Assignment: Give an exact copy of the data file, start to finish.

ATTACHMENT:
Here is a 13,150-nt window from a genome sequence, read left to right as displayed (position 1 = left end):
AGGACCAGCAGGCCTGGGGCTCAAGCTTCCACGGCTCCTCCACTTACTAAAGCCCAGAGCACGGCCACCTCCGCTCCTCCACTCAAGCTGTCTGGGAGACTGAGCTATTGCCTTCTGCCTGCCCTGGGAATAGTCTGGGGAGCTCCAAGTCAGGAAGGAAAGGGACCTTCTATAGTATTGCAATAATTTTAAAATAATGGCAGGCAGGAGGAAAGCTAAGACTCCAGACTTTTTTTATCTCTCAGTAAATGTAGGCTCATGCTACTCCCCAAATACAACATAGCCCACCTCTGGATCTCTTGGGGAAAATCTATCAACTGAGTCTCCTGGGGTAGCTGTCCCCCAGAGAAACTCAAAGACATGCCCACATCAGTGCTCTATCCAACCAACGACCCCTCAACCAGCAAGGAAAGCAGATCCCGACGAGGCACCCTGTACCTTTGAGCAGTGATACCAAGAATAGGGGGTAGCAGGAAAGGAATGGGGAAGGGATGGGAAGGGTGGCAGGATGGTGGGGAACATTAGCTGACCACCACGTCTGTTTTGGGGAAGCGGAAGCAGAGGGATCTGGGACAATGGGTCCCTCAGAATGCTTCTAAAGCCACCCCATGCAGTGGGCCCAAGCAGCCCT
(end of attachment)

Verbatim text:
Here is a 13,150-nt window from a genome sequence, read left to right as displayed (position 1 = left end):
AGGACCAGCAGGCCTGGGGCTCAAGCTTCCACGGCTCCTCCACTTACTAAAGCCCAGAGCACGGCCACCTCCGCTCCTCCACTCAAGCTGTCTGGGAGACTGAGCTATTGCCTTCTGCCTGCCCTGGGAATAGTCTGGGGAGCTCCAAGTCAGGAAGGAAAGGGACCTTCTATAGTATTGCAATAATTTTAAAATAATGGCAGGCAGGAGGAAAGCTAAGACTCCAGACTTTTTTTATCTCTCAGTAAATGTAGGCTCATGCTACTCCCCAAATACAACATAGCCCACCTCTGGATCTCTTGGGGAAAATCTATCAACTGAGTCTCCTGGGGTAGCTGTCCCCCAGAGAAACTCAAAGACATGCCCACATCAGTGCTCTATCCAACCAACGACCCCTCAACCAGCAAGGAAAGCAGATCCCGACGAGGCACCCTGTACCTTTGAGCAGTGATACCAAGAATAGGGGGTAGCAGGAAAGGAATGGGGAAGGGATGGGAAGGGTGGCAGGATGGTGGGGAACATTAGCTGACCACCACGTCTGTTTTGGGGAAGCGGAAGCAGAGGGATCTGGGACAATGGGTCCCTCAGAATGCTTCTAAAGCCACCCCATGCAGTGGGCCCAAGCAGCCCT